After disappointing Tour, Evans to hold talks with BMC Racing Team about future direction
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Sunday, July 21, 2013

After disappointing Tour, Evans to hold talks with BMC Racing Team about future direction

by VeloNation Press at 9:28 AM EST   comments
Categories: Pro Cycling, Tour de France
Australian says he needs to see if squad still has confidence in him for future Tours

Cadel EvansStill having a year and a half left on his current contract, Cadel Evans has accepted that his standing and goals within the BMC Racing Team will be assessed after the conclusion of the Tour de France.

The 2011 winner finished seventh overall last year and said that he intended to getting back to his top form this season. However things didn’t go at all to plan; he lost time on the first mountain stage and while he rallied to take ninth one day later on stage nine, since then he has steadily lost time.

He is now 39th overall, one and a half hours behind Chris Froome.

“I have to speak to the team and so on ... [about] what they want to work on,” Evans told the Sydney Morning Herald, appearing to accept that things may change as regards his future standing as the leader of the team for the race.

“The Tour de France is not something you can do on your own. We will see what they want to do and see if they are confident in me and so on.”

In last year’s Tour Evans finished two places behind the American rider Tejay van Garderen, who was fifth. That plus van Garderen’s victory in the Tour of California prompted suggestions that he should be given at least equal status in the Tour, if not outright leadership, but Evans insisted otherwise.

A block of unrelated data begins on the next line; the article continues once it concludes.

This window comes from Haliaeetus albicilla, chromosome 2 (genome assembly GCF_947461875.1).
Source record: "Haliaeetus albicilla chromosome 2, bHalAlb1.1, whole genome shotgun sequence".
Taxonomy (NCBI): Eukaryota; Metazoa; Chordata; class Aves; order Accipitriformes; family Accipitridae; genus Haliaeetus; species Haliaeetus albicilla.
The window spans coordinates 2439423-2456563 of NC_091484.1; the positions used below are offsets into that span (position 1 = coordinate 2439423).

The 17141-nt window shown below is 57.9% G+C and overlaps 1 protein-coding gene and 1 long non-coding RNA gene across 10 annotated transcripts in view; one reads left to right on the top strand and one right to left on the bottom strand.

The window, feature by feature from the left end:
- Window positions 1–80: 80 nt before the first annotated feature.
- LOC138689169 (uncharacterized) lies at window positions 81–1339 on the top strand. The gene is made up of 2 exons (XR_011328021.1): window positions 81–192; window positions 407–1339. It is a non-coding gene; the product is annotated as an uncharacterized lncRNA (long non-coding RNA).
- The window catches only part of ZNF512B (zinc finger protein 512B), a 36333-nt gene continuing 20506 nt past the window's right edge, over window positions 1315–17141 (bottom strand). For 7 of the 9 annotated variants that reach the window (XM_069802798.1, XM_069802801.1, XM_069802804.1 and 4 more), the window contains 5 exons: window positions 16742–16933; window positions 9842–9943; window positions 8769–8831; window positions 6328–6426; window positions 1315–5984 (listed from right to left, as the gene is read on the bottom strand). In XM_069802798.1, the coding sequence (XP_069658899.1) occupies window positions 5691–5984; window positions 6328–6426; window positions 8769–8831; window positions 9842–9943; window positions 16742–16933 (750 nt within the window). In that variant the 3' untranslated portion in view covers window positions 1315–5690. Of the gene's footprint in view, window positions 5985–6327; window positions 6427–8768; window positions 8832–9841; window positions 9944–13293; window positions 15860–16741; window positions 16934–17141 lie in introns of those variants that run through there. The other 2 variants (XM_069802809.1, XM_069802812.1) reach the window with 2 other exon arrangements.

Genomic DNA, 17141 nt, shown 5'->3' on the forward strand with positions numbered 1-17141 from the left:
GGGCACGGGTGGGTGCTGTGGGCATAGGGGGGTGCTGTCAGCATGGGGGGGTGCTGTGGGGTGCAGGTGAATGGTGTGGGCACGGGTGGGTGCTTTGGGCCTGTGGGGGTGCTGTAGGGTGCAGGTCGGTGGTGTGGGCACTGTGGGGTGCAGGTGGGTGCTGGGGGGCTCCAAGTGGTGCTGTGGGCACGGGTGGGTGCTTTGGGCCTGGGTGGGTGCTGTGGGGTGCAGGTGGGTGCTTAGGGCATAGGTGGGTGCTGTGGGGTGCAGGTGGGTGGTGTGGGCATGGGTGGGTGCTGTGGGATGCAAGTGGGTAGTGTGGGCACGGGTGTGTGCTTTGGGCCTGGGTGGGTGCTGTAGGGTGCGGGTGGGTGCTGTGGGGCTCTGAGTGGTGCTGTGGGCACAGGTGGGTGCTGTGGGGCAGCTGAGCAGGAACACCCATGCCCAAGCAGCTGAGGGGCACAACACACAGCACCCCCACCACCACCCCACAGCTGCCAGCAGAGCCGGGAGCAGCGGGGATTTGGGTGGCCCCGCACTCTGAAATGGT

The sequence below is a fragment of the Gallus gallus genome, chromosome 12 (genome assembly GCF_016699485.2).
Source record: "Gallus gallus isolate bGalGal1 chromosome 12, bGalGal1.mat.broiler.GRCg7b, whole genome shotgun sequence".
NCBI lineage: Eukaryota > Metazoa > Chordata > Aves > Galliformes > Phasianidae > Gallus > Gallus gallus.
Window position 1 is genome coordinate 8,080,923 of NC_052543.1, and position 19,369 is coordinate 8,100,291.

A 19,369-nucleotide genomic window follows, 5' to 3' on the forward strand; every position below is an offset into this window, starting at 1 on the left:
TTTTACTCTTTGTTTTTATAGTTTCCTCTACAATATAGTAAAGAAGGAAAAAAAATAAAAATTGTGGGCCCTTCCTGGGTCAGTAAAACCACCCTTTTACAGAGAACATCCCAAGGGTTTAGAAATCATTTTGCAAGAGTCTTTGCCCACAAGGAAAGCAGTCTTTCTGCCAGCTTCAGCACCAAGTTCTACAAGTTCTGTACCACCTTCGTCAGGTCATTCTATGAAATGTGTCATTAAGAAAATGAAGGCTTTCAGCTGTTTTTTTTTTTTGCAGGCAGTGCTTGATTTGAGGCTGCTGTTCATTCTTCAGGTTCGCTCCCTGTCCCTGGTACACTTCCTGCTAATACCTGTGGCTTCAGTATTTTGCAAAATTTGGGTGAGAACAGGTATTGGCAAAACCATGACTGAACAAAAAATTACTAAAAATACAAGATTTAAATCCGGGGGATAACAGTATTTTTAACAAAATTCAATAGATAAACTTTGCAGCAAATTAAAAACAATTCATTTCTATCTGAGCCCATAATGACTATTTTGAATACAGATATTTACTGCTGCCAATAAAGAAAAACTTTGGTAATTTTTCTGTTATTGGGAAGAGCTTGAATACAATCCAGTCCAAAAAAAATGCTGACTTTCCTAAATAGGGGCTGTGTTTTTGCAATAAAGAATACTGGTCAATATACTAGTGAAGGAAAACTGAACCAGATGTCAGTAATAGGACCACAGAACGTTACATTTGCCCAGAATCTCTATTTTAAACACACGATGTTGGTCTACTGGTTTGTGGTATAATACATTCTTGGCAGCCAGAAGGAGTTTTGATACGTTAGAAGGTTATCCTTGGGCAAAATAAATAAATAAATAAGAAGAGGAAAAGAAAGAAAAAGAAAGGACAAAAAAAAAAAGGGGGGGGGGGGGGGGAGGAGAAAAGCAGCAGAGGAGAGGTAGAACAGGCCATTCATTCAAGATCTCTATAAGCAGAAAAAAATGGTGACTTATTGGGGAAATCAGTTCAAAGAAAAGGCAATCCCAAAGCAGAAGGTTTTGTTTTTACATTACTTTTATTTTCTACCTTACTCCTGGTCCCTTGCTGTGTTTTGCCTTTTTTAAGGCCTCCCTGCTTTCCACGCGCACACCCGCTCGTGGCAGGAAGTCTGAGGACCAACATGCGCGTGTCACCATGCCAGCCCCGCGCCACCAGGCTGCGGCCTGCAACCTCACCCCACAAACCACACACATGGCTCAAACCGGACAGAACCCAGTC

While he had a patchy early season, he said that would ride the Giro d’Italia to build form and would be one hundred percent for the Tour.

He did bounce back in the Giro, netting a fine third overall, but appeared to be running on empty as the Tour de France progressed.

His likely 39th place finish is his lowest ever placing in the race. Van Garderen also struggled, and sits 44th overall, over seven minutes slower than Evans.

That complicates the discussion about team leadership; had van Garderen been strong, he would have become leader on the road.

Evans is now 36 years of age and the end of his career appears to be drawing closer. However, despite the disappointment of the Tour, he seems to rule out stopping in the near future. It is thought that he has one more year left in his current contract with the BMC Racing Team and he intends to fulfil it

“I'm going to go on. I need a lot of people behind me to support me and that. That's going to be part of it, but right now is probably not a good time [to discuss future Tour goals].”

Evans has acknowledged that riding the Giro d’Italia may have been part of the fatigue he has suffered, but he said that there is no point in mulling over what’s in the past.

“I lost a lot of pace in racing and competition last year and that was the reason we took on the Giro,” he told the Sydney Morning Herald. “We also knew it could be good, but it could also be a bad choice. They are the choices you make in sport.

“Maybe, if I didn't go to the Giro I would not have got a good result here because I missed that base of competition and I would have got nothing?”

“But that is sport, and if nothing else I am doing good - if not for the end of this season - for next season.”

His post-Tour racing programme is yet to be finalised but having ridden the Giro and the Tour, it is almost certain he won’t look at the Vuelta a España. The USA Pro Cycling Challenge is one option.

As for the world championships, it remains to be seen if he will compete in the Italian event in September. He bounced back from a difficult Tour in 2009 when he won the world championships. With this year’s race taking place on a similarly tough circuit, it seems conceivable that he may wish to take part again.

That will become more clear in time; right now, he’s focussing on finishing his ninth Tour, then returning home to his family.


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